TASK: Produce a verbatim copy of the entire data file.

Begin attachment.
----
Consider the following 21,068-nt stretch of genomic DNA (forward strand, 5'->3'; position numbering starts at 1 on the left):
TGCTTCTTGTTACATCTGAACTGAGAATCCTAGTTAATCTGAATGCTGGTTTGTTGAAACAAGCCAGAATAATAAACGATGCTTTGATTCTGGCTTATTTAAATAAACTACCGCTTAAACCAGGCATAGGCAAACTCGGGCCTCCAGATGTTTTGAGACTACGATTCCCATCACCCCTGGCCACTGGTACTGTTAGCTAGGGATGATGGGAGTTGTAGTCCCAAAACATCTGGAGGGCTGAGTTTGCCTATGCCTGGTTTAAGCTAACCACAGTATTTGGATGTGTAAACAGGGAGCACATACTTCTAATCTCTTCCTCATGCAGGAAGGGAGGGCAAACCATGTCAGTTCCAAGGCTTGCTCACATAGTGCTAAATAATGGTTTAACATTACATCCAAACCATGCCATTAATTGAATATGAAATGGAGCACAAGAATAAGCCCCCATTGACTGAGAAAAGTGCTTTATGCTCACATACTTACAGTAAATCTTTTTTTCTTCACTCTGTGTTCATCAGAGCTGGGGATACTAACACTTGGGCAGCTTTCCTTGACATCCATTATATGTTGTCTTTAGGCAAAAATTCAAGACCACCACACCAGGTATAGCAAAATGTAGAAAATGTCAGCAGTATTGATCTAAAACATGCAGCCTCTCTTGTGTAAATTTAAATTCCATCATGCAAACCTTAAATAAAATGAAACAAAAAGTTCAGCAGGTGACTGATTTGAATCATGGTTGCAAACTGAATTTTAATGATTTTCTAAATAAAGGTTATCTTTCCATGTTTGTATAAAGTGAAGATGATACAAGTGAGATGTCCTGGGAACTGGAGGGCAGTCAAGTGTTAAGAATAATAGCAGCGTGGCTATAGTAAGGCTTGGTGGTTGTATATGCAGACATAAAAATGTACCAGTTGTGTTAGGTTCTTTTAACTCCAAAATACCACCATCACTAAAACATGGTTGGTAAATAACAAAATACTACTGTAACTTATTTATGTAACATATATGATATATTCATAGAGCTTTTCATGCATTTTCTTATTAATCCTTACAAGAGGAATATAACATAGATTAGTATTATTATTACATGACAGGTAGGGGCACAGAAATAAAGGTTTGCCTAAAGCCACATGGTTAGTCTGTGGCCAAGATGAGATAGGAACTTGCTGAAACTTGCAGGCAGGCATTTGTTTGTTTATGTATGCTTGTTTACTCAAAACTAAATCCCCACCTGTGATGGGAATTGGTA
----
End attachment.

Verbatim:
Consider the following 21,068-nt stretch of genomic DNA (forward strand, 5'->3'; position numbering starts at 1 on the left):
TGCTTCTTGTTACATCTGAACTGAGAATCCTAGTTAATCTGAATGCTGGTTTGTTGAAACAAGCCAGAATAATAAACGATGCTTTGATTCTGGCTTATTTAAATAAACTACCGCTTAAACCAGGCATAGGCAAACTCGGGCCTCCAGATGTTTTGAGACTACGATTCCCATCACCCCTGGCCACTGGTACTGTTAGCTAGGGATGATGGGAGTTGTAGTCCCAAAACATCTGGAGGGCTGAGTTTGCCTATGCCTGGTTTAAGCTAACCACAGTATTTGGATGTGTAAACAGGGAGCACATACTTCTAATCTCTTCCTCATGCAGGAAGGGAGGGCAAACCATGTCAGTTCCAAGGCTTGCTCACATAGTGCTAAATAATGGTTTAACATTACATCCAAACCATGCCATTAATTGAATATGAAATGGAGCACAAGAATAAGCCCCCATTGACTGAGAAAAGTGCTTTATGCTCACATACTTACAGTAAATCTTTTTTTCTTCACTCTGTGTTCATCAGAGCTGGGGATACTAACACTTGGGCAGCTTTCCTTGACATCCATTATATGTTGTCTTTAGGCAAAAATTCAAGACCACCACACCAGGTATAGCAAAATGTAGAAAATGTCAGCAGTATTGATCTAAAACATGCAGCCTCTCTTGTGTAAATTTAAATTCCATCATGCAAACCTTAAATAAAATGAAACAAAAAGTTCAGCAGGTGACTGATTTGAATCATGGTTGCAAACTGAATTTTAATGATTTTCTAAATAAAGGTTATCTTTCCATGTTTGTATAAAGTGAAGATGATACAAGTGAGATGTCCTGGGAACTGGAGGGCAGTCAAGTGTTAAGAATAATAGCAGCGTGGCTATAGTAAGGCTTGGTGGTTGTATATGCAGACATAAAAATGTACCAGTTGTGTTAGGTTCTTTTAACTCCAAAATACCACCATCACTAAAACATGGTTGGTAAATAACAAAATACTACTGTAACTTATTTATGTAACATATATGATATATTCATAGAGCTTTTCATGCATTTTCTTATTAATCCTTACAAGAGGAATATAACATAGATTAGTATTATTATTACATGACAGGTAGGGGCACAGAAATAAAGGTTTGCCTAAAGCCACATGGTTAGTCTGTGGCCAAGATGAGATAGGAACTTGCTGAAACTTGCAGGCAGGCATTTGTTTGTTTATGTATGCTTGTTTACTCAAAACTAAATCCCCACCTGTGATGGGAATTGGTA